Not only can one convert a warehouse into a home, but many people have been doing just that. Converting a warehouse into a loft living space is actually kind of a trend which started back in the 1960’s when New York bohemians in SoHo noticed they could take advantage of the low-priced high ceiling warehouses to make awesome homes/workshops/party places.
In fact, much of the modern New York interior look with its industrial concrete floor, brick wall and vanilla shell spirit dates back to this discovery of converting warehouses into homes.
Although easy on the eyes, there are a lot of things you should be aware of when converting a warehouse into a home. And most of them are due to the fact that a warehouse and a home are each built with a specific – not to say conflicting –purpose. The logic behind the functions of one is ill-fitted for the other. For instance: warehouses might not even have the proper sewage installations since it can be basically a place for object storages.
The biggest hurdles when it comes to converting a warehouse into a home, however, seems to be concerning lighting and insulation of noise and heat. Warehouses rarely need windows but who can live with no natural light coming in? And how can you have that when most warehouses share their walls with other warehouses? That’s where a great architect comes in. A lot of people that convert warehouses into homes have been using atriums as a way to bring natural light in, and also build upper floors within the warehouse with a big window and, sometimes, when that’s possible, even a balcony.
Regarding the sound insulation, the worry is not so much about the outside noise coming in. The open-plan style layout of warehouses forces owners to learn how to reduce noise pollution so that they can do mundane things like listening to the TV in the bedroom without being bothered by the noise coming from a blender in the kitchen. People converting warehouses into homes must figure out the best layouts and placement for their furniture and the best materials/fabrics for each chair, sofas etc. so they can make a sound (sorry for the pun) difference with their noise production.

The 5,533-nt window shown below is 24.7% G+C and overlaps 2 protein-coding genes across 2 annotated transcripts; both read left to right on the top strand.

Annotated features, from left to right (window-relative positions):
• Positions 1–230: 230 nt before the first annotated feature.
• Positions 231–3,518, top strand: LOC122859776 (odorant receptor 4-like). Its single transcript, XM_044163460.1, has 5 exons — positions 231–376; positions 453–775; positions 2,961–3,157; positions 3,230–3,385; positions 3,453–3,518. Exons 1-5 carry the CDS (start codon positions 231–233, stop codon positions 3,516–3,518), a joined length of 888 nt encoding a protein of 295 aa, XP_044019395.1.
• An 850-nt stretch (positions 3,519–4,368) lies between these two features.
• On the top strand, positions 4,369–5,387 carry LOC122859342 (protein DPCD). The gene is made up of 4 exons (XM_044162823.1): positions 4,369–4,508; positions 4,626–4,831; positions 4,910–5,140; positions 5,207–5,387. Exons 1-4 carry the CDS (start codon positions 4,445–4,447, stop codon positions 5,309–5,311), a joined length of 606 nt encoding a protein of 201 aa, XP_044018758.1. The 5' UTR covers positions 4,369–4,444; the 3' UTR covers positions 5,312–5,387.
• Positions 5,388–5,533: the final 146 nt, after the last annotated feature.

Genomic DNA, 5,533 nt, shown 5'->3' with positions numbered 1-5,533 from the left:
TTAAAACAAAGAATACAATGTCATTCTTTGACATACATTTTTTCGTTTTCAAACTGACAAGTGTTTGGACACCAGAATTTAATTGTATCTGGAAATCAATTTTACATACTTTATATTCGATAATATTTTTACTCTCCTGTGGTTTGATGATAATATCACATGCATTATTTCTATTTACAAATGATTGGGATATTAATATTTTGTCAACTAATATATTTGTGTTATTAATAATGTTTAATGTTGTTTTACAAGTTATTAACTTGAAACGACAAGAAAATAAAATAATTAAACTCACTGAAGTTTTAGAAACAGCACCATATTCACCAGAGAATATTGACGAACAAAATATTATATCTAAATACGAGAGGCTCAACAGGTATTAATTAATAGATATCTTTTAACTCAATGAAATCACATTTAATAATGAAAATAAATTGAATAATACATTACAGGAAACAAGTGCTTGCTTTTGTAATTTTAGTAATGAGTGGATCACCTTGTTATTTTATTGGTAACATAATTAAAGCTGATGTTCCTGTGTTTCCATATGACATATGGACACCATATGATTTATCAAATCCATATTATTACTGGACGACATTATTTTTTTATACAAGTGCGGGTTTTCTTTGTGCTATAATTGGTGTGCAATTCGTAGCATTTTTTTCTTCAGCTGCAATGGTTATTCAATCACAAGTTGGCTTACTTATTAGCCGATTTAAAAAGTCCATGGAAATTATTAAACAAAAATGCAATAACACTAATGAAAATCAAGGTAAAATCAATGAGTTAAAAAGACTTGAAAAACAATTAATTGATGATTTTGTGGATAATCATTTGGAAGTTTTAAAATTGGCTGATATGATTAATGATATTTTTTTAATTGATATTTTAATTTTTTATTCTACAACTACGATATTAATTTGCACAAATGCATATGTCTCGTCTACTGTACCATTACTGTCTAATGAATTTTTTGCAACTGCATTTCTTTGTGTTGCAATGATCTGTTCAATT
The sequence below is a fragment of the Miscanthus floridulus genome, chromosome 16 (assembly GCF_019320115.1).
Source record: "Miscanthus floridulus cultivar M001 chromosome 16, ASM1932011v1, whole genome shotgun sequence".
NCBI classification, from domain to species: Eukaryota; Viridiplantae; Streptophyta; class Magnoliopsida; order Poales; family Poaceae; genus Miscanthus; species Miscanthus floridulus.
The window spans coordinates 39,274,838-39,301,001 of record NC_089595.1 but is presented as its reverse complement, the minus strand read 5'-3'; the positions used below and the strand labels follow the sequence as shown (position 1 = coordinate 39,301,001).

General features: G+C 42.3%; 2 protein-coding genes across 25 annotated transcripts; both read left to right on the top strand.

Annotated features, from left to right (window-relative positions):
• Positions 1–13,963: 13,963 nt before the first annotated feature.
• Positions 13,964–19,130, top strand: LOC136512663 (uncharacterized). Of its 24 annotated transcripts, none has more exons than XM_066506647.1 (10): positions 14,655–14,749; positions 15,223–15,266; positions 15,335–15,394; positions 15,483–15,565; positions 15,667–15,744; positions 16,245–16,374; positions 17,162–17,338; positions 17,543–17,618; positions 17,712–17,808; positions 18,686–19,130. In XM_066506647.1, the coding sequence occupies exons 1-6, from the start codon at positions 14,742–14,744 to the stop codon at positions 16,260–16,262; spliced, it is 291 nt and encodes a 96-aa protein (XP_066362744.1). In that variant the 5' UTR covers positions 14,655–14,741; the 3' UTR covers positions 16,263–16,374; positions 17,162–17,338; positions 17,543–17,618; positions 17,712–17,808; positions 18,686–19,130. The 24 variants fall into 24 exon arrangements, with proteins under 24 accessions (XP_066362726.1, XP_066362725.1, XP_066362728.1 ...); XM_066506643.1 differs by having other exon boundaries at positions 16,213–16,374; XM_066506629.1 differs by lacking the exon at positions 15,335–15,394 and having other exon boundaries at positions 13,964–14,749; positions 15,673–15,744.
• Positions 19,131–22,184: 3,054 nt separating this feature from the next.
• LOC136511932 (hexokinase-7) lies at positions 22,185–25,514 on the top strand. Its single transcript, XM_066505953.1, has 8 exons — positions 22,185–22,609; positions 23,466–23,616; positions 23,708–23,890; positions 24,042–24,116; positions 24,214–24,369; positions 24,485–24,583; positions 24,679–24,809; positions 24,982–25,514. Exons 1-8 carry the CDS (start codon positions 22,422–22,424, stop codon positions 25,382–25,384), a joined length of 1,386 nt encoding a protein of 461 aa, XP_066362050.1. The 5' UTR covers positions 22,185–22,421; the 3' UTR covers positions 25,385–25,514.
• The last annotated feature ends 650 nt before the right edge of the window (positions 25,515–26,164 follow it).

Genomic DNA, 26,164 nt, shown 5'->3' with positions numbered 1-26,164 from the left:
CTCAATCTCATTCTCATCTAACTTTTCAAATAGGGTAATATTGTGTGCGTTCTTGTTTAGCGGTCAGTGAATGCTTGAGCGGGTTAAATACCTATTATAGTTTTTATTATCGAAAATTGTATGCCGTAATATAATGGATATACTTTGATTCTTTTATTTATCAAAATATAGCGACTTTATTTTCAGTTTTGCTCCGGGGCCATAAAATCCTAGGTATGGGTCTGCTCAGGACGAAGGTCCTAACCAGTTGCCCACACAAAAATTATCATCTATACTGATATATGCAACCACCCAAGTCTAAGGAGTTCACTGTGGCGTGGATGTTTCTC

Now, heat insulation is probably the biggest worry of someone who’s converting a warehouse into a home. Sometimes you are lucky to bump into a warehouse that used to hold perishable products. Those ones will have better heat insulation than regular homes, probably. But most of the times the warehouse will do a horrible job with the heat. You will sweat your socks during the summer and freeze during the winter.
Oh, yes, if you are not a fan of bureaucracy, strap in because the change of use to the building – from commercial to residential or for “mixed-use” – can be a wild ride. The zoning is possibly the biggest most important obstacle here. Do not think it’s a good idea to just let the warehouse insurance act as your homeowner’s insurance; you need to let zoning authorities and the insurance company know that you are going to be living in that warehouse. In the case of an accident, when investigating the claim they will easily discover you were living in it (with the wrong zoning and insurance policy) and you will get zero damages covered.
But hopefully, that will not happen! Hopefully, you’ve realized that such a cool thing like converting a warehouse into a home requires the professional help of a real estate agent and you’ll contact one of them so you can get all the permits and cover yourself with the proper insurance etc. Otherwise, sorry, but it will be such a nightmare that maybe it’s better to change the answer to “can I convert a warehouse into a home” to a short and sweet: yes, but you shouldn’t.